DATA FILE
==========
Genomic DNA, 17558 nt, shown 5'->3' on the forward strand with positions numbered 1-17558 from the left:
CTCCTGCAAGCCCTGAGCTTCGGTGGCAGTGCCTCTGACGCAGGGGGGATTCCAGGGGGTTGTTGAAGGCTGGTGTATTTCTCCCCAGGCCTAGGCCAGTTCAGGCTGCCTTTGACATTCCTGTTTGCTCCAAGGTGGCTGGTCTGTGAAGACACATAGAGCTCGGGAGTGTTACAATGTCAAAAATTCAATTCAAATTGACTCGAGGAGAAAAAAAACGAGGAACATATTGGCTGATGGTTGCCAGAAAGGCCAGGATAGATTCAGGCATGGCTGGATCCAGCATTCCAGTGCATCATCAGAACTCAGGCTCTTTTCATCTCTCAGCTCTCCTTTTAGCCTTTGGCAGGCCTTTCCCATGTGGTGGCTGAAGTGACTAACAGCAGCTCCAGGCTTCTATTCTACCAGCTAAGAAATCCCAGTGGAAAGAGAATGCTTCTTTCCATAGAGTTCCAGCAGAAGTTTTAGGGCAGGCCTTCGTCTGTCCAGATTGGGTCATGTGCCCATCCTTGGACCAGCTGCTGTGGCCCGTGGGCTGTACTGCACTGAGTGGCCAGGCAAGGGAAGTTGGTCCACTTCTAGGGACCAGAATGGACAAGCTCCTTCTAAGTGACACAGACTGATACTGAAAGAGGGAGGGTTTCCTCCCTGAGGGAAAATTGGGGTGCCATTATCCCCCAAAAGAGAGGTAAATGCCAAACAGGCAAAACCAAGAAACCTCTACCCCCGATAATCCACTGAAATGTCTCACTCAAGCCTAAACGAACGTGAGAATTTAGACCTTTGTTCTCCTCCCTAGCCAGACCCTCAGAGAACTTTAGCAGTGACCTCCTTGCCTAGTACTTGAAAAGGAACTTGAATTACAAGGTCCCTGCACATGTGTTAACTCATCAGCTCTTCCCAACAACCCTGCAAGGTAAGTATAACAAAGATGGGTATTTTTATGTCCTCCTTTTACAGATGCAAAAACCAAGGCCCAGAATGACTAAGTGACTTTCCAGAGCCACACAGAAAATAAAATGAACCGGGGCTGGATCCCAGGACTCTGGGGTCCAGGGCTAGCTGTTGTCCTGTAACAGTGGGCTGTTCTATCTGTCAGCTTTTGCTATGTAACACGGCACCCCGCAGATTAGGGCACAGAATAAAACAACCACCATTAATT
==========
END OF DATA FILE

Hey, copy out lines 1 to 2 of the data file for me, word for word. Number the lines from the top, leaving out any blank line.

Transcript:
Genomic DNA, 17558 nt, shown 5'->3' on the forward strand with positions numbered 1-17558 from the left:
CTCCTGCAAGCCCTGAGCTTCGGTGGCAGTGCCTCTGACGCAGGGGGGATTCCAGGGGGTTGTTGAAGGCTGGTGTATTTCTCCCCAGGCCTAGGCCAGTTCAGGCTGCCTTTGACATTCCTGTTTGCTCCAAGGTGGCTGGTCTGTGAAGACACATAGAGCTCGGGAGTGTTACAATGTCAAAAATTCAATTCAAATTGACTCGAGGAGAAAAAAAACGAGGAACATATTGGCTGATGGTTGCCAGAAAGGCCAGGATAGATTCAGGCATGGCTGGATCCAGCATTCCAGTGCATCATCAGAACTCAGGCTCTTTTCATCTCTCAGCTCTCCTTTTAGCCTTTGGCAGGCCTTTCCCATGTGGTGGCTGAAGTGACTAACAGCAGCTCCAGGCTTCTATTCTACCAGCTAAGAAATCCCAGTGGAAAGAGAATGCTTCTTTCCATAGAGTTCCAGCAGAAGTTTTAGGGCAGGCCTTCGTCTGTCCAGATTGGGTCATGTGCCCATCCTTGGACCAGCTGCTGTGGCCCGTGGGCTGTACTGCACTGAGTGGCCAGGCAAGGGAAGTTGGTCCACTTCTAGGGACCAGAATGGACAAGCTCCTTCTAAGTGACACAGACTGATACTGAAAGAGGGAGGGTTTCCTCCCTGAGGGAAAATTGGGGTGCCATTATCCCCCAAAAGAGAGGTAAATGCCAAACAGGCAAAACCAAGAAACCTCTACCCCCGATAATCCACTGAAATGTCTCACTCAAGCCTAAACGAACGTGAGAATTTAGACCTTTGTTCTCCTCCCTAGCCAGACCCTCAGAGAACTTTAGCAGTGACCTCCTTGCCTAGTACTTGAAAAGGAACTTGAATTACAAGGTCCCTGCACATGTGTTAACTCATCAGCTCTTCCCAACAACCCTGCAAGGTAAGTATAACAAAGATGGGTATTTTTATGTCCTCCTTTTACAGATGCAAAAACCAAGGCCCAGAATGACTAAGTGACTTTCCAGAGCCACACAGAAAATAAAATGAACCGGGGCTGGATCCCAGGACTCTGGGGTCCAGGGCTAGCTGTTGTCCTGTAACAGTGGGCTGTTCTATCTGTCAGCTTTTGCTATGTAACACGGCACCCCGCAGATTAGGGCACAGAATAAAACAACCACCATTAATT